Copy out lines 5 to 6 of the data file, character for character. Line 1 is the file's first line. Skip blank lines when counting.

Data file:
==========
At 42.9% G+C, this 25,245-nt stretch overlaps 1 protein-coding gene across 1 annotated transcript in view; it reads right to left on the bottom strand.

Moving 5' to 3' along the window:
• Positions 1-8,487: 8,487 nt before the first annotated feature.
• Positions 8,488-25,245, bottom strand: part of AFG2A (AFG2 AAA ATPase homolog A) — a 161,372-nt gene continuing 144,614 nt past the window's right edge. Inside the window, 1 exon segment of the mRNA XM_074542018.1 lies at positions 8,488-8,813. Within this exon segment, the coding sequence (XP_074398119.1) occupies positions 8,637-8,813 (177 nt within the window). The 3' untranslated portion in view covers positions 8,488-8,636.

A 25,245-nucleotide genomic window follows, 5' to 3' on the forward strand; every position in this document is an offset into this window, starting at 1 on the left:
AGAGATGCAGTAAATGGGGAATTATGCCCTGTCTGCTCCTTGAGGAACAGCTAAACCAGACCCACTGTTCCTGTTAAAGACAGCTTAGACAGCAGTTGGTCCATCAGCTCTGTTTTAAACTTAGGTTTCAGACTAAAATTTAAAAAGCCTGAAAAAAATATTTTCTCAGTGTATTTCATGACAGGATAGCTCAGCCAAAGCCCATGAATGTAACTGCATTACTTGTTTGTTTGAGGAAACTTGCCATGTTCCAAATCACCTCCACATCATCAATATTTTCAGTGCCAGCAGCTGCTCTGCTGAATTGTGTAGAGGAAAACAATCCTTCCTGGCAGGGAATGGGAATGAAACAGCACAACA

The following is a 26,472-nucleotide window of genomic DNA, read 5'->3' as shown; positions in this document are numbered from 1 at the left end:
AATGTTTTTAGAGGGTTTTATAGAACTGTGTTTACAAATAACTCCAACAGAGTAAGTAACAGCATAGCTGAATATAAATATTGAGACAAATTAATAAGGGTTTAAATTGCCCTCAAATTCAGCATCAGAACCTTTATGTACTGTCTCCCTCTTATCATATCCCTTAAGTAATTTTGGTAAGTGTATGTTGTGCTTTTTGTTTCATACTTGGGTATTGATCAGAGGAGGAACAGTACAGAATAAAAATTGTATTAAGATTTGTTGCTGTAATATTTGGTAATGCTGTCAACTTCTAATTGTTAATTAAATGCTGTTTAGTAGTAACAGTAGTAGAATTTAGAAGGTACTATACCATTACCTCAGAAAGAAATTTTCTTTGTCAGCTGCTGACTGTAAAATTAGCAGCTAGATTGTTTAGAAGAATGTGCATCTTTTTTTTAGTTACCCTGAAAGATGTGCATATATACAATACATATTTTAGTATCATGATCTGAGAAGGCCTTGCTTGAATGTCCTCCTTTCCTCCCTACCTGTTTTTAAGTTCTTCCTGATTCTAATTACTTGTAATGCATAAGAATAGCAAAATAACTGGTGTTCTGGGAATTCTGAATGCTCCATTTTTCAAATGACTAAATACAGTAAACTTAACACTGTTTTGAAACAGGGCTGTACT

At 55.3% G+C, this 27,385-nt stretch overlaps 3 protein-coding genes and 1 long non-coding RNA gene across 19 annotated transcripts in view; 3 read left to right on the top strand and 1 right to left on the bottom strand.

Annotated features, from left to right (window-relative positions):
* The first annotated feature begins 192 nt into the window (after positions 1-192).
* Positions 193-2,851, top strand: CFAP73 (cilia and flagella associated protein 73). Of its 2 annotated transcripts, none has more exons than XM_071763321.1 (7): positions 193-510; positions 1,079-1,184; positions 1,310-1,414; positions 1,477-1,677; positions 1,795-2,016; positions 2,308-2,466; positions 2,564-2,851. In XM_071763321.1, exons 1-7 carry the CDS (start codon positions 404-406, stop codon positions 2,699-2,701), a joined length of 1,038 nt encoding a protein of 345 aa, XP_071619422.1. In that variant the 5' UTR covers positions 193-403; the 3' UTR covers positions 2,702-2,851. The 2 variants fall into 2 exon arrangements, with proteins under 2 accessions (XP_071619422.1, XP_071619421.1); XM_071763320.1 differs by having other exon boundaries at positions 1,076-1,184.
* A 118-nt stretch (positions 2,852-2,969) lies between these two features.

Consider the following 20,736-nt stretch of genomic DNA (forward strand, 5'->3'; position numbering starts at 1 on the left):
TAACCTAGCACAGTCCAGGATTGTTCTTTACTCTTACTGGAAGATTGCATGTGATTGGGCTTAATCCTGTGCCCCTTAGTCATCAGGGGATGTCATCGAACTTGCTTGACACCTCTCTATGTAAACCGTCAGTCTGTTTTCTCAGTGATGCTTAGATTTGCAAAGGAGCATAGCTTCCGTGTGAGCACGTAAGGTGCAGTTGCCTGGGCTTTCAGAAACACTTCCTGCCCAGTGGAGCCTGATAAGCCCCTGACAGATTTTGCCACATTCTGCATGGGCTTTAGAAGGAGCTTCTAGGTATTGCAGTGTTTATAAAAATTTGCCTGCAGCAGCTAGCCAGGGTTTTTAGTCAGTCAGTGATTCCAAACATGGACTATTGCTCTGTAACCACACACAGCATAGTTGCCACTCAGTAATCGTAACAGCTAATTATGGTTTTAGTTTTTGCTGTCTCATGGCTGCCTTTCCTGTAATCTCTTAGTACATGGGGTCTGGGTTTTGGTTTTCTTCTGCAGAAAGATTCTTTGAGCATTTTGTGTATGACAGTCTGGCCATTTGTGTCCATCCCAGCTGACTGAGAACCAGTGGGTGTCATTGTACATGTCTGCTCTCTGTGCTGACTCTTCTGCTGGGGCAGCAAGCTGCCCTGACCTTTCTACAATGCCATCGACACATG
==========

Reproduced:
A 25,245-nucleotide genomic window follows, 5' to 3' on the forward strand; every position in this document is an offset into this window, starting at 1 on the left:
AGAGATGCAGTAAATGGGGAATTATGCCCTGTCTGCTCCTTGAGGAACAGCTAAACCAGACCCACTGTTCCTGTTAAAGACAGCTTAGACAGCAGTTGGTCCATCAGCTCTGTTTTAAACTTAGGTTTCAGACTAAAATTTAAAAAGCCTGAAAAAAATATTTTCTCAGTGTATTTCATGACAGGATAGCTCAGCCAAAGCCCATGAATGTAACTGCATTACTTGTTTGTTTGAGGAAACTTGCCATGTTCCAAATCACCTCCACATCATCAATATTTTCAGTGCCAGCAGCTGCTCTGCTGAATTGTGTAGAGGAAAACAATCCTTCCTGGCAGGGAATGGGAATGAAACAGCACAACA